Liberals and left-wingers once instinctively sympathised with the position of Thomas Paine, in Common Sense, concerning religion and public policy (emphasis added): "As to religion, I hold it to be the indispensable duty of all government, to protect all conscientious professors thereof, and I know of no other business which government hath to do therewith."
How and why this axiom of progressive politics has lately been compromised is a convoluted story. The proposition that political Islam represents some sort of emancipatory force is on the face of it nonsensical. Its incursion into political debate has been assisted, however, by an increasing and unwarranted sensitivity about the bogus and question-begging phenomenon of "Islamophobia". Where Muslims suffer racism, that racism must be fought. Criticism of religion - including hostility towards it and blasphemy against it - is not racism. As one of the most formidable advocates of clear thinking on this issue, the French journalist Caroline Fourest, has nicely put it (in her excellent blog, which I have added to my links):
"Voilà pourtant des années que l’on met en garde contre le danger d’utiliser le mot «islamophobie» (littéralement phobie envers l’Islam) pour parler du racisme envers les Musulmans. Car si le racisme envers les Musulmans existe et doit être combattu, la critique de la religion ou d’une idéologie — elle — ne peut être confondue avec du racisme. À moins de considérer que toute critique d’une idéologie ou d’une religion est raciste. Et donc un délit."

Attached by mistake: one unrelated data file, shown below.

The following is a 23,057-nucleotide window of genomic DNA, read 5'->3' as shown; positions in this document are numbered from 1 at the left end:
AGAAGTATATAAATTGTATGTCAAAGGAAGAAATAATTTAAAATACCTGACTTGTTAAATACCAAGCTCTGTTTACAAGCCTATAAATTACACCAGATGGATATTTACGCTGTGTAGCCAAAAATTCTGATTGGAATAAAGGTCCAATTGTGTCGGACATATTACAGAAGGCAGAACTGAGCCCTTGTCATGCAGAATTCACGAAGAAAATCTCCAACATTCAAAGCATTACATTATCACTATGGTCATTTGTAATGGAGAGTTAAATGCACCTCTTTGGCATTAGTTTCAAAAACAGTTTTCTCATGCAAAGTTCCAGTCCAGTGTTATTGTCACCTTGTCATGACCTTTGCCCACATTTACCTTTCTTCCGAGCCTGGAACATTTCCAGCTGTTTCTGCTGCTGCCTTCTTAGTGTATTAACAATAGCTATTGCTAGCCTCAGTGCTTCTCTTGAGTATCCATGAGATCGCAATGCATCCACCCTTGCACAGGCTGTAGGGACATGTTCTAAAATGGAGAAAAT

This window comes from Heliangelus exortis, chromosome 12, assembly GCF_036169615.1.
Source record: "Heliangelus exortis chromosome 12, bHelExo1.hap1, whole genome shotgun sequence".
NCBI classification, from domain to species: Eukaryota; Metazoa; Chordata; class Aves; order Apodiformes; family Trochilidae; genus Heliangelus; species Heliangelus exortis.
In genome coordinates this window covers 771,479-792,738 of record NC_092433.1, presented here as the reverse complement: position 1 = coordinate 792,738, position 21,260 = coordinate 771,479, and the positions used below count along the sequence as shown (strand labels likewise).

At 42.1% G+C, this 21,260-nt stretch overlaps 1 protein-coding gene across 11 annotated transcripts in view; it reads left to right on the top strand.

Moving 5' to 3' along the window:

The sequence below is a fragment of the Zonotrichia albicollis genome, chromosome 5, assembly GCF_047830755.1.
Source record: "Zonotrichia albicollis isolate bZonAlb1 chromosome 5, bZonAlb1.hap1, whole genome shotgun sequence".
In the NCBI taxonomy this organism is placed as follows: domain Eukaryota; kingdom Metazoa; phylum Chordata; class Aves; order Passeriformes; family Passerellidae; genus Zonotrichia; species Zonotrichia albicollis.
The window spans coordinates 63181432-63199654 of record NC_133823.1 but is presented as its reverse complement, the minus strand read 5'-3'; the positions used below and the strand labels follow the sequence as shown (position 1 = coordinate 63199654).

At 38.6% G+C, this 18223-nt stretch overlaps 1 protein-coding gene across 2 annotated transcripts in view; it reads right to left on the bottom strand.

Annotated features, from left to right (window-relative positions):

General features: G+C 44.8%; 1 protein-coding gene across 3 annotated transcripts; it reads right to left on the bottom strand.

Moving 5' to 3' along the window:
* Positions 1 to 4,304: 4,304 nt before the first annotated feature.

My suspicion is that the feeble response of policymakers (Mme Fourest rightly takes to task President Sarkozy's tendentious equation of "Islamophobia" with racism and antisemitism) reflects an instinctive deference to the claims of religious interest groups. I was mildly interested that the new Liberal Democrat leader, Nick Clegg, professed his own unbelief this week in answer to a direct question. But I was incredulous that he appended it with the pragmatic observation that he had "enormous respect for people who have religious faith". I haven't. Why should a personal belief about first and last things merit any respect at all? The task of democratic politics is to defend freedom of thought on religious matters, not to take a stand on the content of that thought.